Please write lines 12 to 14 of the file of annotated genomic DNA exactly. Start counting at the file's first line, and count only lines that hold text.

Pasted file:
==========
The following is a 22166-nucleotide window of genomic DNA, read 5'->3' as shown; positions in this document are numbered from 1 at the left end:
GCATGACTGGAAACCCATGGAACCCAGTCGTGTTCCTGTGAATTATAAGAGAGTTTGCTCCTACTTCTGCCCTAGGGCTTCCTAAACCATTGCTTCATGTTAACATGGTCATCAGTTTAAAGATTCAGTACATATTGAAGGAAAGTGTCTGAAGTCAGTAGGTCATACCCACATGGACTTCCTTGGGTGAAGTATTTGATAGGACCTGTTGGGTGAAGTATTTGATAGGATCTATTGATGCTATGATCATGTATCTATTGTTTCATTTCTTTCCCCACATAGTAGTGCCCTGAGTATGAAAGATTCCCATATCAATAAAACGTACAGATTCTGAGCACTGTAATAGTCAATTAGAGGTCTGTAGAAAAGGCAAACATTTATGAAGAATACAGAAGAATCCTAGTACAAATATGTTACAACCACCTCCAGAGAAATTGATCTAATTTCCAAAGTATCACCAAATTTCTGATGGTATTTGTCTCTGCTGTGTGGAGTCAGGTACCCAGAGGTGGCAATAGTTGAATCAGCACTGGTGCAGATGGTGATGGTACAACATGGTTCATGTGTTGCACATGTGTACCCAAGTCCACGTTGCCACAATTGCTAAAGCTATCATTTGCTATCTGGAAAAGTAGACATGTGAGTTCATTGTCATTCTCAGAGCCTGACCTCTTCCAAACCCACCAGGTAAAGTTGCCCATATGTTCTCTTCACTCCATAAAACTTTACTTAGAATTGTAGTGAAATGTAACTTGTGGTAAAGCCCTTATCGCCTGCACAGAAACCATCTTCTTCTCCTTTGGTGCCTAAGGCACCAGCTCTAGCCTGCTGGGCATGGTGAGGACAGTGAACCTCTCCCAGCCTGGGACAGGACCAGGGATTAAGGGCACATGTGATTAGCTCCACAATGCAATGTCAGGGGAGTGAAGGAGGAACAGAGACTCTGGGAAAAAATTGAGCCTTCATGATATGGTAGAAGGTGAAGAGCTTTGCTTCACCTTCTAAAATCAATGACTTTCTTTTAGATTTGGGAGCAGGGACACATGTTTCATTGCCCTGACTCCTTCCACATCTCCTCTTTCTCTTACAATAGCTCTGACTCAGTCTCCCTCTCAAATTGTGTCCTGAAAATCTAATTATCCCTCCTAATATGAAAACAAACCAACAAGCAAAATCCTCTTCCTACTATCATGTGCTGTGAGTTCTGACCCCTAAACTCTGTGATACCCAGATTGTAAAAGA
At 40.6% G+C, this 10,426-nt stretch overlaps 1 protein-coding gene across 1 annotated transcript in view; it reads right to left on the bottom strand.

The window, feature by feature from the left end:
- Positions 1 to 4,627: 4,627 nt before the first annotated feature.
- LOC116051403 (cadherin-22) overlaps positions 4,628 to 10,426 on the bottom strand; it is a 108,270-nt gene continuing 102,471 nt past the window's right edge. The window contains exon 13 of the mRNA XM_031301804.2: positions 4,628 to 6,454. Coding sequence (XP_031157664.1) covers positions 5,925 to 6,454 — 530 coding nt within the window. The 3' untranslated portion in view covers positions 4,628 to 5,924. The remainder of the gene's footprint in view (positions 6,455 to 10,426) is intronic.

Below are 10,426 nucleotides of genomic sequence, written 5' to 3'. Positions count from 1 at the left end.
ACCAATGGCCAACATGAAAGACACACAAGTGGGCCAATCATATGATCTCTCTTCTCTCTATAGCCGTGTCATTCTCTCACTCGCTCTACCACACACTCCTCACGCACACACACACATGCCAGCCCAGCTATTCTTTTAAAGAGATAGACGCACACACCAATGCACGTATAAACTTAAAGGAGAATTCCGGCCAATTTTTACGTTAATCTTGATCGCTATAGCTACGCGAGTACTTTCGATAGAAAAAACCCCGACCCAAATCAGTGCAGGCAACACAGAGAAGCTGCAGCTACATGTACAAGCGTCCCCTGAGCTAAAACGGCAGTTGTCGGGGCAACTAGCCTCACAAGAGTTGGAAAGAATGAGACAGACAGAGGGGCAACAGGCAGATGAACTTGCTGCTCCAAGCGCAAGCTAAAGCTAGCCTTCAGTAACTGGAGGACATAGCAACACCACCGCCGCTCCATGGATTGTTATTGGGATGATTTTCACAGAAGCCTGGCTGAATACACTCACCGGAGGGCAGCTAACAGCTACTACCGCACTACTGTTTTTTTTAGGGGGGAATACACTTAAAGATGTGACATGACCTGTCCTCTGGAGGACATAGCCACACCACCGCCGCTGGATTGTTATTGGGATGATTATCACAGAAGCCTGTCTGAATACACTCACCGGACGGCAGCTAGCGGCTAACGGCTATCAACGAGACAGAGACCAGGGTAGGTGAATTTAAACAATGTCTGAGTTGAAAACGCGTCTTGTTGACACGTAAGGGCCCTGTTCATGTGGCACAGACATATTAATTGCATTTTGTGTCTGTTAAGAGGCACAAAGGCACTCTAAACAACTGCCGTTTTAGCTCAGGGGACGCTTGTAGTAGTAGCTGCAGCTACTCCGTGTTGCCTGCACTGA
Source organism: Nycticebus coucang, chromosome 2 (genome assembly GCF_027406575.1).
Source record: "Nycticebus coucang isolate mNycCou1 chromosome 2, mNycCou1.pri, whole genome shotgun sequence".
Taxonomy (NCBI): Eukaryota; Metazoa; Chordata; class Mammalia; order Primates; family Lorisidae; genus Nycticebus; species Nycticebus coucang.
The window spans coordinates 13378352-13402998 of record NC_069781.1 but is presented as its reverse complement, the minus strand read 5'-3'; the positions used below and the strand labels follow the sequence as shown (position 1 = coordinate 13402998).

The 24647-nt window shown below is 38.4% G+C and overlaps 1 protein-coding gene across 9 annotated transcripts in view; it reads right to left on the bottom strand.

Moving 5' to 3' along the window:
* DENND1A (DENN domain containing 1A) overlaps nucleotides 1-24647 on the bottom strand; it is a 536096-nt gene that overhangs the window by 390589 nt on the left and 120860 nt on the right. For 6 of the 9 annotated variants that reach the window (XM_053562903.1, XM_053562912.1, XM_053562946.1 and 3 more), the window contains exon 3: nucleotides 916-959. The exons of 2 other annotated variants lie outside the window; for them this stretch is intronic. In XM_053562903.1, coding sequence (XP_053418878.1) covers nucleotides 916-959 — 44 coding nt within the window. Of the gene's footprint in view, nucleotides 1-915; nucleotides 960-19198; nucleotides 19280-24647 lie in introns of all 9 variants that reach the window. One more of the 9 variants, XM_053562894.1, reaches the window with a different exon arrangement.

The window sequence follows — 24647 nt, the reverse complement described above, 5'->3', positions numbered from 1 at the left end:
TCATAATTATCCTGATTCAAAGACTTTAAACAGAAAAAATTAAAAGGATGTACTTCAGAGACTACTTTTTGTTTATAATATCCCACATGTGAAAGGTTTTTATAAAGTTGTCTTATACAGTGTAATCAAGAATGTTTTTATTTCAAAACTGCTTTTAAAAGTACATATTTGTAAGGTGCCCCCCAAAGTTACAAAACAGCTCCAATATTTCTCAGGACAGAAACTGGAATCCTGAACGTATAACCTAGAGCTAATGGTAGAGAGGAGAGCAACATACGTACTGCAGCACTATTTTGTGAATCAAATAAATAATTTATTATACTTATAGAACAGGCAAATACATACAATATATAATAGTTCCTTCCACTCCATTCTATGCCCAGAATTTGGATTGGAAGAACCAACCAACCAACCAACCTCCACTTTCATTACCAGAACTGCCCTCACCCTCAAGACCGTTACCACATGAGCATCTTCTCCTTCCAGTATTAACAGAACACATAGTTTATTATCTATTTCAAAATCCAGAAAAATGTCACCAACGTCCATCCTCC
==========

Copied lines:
The window spans coordinates 13378352-13402998 of record NC_069781.1 but is presented as its reverse complement, the minus strand read 5'-3'; the positions used below and the strand labels follow the sequence as shown (position 1 = coordinate 13402998).

The 24647-nt window shown below is 38.4% G+C and overlaps 1 protein-coding gene across 9 annotated transcripts in view; it reads right to left on the bottom strand.

Moving 5' to 3' along the window: